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On 12/13/2020 at 11:35 AM, AON said:

Then you actually did and eye splice in the bow rope!

Hi Alan, thank you for mentioning the eye splice. I became a little anal about knots back in July or so. I really knew very little over the decades about knots, splices, hitches, etc so I ordered the Ashley Book of knots and boy did that slooooow things down. First, learning certain splices at full scale and then trying to replicate them at modeling scale took lots of time. You can actually pin down the time I bought the book. Prior to getting ABK, you can see faux eye splices on the lances and harpoons. After getting ABK, the whale line, drogue bucket, grapnel and the steering oar brace lines have eye splices. Here is a shot of the smallest one for the boat axe. It's made with .018" three strand Syren rope..



Thanks again for checking in.




Edited by Mike_In_RI
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15 hours ago, Tigersteve said:

Fantastic. Enjoyed following you on this one!



Thank you Steve for following. I was just pouring over your Mayflower work... especially the planking. After seeing that, I'll be sure to do a practice planking project before a the next serious build! Very nice.



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Your mini splices are impressive.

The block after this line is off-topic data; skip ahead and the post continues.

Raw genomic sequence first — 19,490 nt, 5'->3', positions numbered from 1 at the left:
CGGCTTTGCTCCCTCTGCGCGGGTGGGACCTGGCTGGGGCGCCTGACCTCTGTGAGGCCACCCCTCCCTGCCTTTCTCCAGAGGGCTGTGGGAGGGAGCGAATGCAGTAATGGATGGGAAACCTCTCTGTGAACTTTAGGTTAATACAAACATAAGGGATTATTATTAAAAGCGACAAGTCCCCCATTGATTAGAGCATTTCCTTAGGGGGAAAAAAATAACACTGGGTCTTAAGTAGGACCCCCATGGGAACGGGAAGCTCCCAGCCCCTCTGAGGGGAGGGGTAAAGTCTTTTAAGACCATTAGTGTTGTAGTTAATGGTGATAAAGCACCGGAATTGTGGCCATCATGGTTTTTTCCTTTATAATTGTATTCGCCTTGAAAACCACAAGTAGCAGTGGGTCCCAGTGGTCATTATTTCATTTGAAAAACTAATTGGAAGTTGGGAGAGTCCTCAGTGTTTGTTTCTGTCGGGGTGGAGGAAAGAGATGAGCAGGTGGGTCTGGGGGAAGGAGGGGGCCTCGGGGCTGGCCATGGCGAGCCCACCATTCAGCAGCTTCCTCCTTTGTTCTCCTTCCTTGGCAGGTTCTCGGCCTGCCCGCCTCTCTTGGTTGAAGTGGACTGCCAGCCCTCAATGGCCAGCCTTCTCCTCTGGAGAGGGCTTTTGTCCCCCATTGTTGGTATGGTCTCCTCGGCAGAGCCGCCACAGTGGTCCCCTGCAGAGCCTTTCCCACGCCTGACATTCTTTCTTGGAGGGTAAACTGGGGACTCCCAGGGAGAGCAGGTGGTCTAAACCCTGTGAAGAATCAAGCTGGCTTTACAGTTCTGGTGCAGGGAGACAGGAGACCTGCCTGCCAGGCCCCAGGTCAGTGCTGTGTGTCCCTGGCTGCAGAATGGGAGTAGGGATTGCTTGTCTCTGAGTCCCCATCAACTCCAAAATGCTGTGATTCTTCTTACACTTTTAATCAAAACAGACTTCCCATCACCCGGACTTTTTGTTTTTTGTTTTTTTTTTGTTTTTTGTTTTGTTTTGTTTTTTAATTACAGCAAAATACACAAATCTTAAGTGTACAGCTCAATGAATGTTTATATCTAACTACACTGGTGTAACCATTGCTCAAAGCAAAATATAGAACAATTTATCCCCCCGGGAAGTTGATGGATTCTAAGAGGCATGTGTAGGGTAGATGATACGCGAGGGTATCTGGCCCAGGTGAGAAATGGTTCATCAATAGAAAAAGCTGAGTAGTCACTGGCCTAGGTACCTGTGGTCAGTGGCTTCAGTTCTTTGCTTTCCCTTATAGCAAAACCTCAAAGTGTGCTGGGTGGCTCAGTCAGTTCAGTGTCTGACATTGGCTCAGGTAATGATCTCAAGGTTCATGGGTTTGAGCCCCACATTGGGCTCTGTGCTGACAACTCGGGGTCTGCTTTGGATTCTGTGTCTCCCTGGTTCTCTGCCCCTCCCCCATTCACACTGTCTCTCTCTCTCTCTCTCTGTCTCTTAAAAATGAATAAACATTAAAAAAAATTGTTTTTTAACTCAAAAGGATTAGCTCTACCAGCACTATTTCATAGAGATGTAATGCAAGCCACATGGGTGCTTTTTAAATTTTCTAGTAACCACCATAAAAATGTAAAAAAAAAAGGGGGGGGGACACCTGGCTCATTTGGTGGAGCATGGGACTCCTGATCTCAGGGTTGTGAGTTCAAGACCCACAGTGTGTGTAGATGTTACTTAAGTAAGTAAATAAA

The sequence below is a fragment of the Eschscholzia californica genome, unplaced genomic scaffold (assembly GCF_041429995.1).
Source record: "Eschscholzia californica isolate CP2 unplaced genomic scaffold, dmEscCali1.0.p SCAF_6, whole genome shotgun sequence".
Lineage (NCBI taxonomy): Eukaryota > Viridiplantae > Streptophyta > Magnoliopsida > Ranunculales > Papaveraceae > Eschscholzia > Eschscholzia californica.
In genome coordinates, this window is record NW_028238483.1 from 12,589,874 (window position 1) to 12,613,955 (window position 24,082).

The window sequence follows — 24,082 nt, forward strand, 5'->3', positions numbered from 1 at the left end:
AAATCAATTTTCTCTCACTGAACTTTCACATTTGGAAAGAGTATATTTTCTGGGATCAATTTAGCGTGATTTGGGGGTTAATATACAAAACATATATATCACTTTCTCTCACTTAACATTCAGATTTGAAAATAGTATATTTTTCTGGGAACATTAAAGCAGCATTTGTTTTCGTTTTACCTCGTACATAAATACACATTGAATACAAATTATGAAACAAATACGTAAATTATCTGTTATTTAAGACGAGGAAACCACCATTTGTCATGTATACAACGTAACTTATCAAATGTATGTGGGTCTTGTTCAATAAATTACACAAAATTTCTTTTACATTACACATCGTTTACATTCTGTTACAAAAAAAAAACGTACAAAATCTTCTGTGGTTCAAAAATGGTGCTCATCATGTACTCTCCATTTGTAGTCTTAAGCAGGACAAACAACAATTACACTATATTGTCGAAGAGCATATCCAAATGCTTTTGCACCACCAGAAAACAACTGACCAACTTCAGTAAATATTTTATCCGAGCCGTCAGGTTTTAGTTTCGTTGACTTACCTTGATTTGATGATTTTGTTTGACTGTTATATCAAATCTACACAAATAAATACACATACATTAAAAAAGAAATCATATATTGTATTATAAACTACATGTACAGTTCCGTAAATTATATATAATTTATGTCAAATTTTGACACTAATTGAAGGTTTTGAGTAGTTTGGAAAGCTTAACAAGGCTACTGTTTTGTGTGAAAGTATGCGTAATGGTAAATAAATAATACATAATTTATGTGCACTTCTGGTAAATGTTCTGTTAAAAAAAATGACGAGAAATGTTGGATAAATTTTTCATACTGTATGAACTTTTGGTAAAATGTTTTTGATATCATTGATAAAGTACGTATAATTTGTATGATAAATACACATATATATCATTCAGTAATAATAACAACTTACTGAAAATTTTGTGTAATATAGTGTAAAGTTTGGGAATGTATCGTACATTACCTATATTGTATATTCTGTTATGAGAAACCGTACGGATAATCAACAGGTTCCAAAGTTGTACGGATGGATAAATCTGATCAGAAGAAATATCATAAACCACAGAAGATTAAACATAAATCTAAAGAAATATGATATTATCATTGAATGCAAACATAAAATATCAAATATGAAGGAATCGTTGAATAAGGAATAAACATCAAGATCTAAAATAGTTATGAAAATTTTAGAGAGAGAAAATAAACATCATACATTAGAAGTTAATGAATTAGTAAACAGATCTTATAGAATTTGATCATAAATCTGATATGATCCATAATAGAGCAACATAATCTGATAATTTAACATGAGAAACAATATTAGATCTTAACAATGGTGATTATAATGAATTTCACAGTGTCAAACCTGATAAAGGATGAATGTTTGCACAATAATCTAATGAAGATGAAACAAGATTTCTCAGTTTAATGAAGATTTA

As a sea cadet I was taught to roll my finished splices on the floor under the sole of my shoe to tighten it up.  You might try this with a piece of wood on top to see how it changes things.


On second thought, due to the reduced scale, possibly just rolling it between your thumb and forefinger 4 to 6 times might do the trick!

Edited by AON
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On 12/15/2020 at 7:04 AM, AON said:

possibly just rolling it between your thumb and forefinger 4 to 6 times might do the trick!

Hi Alan, actually, I saw the idea of rolling the splice in one of you posts earlier this year and have been doing that ever since! My compliments.. it also balances out  lumps & bumps.


Thanks for looking in ... I've been taking a look at your Bellerophon CAD project. That is quit an undertaking! The learning curve for those programs is quite steep... again my compliments. I use some CAD software now and then for electronic circuit hobby projects and tried FreeCAD for the project enclosure.



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  • 1 month later...
5 minutes ago, lesterpalifka said:

need any referencce pics email me... 

Many thanks Lester, may take you up on that 😊.

Just a bit of advice: to keep the scalliwags out of your life I suggest you edit out your email address, there is a really good PM function on MSW.

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On 2/16/2021 at 8:26 AM, lesterpalifka said:

harpoon i did while working in the shipsmith at Mystic Seaport Museum. I was on the Charles w Morgan restoration for 5 years for the 38 Th VOYAGE.

That's fantastic ... and scary looking! And thanks for the time you spent at Mystic. The volunteers there are great. My wife and I go there a lot.... well, I drop her off for shopping at the Village while I go into the into the Seaport. I'm considering the Morgan as a next project since it is so close but the thought of so many blocks, etc. does not really appeal to me. Possibly a scratch admiralty model with below decks cut away may work. ... not sure.


One question re: the harpoon. Is the shank of the harpoon hammer welded to the cone or is fashioned somehow as one piece? The cone part on the model was hard to make.


Thanks, Mike

Edited by Mike_In_RI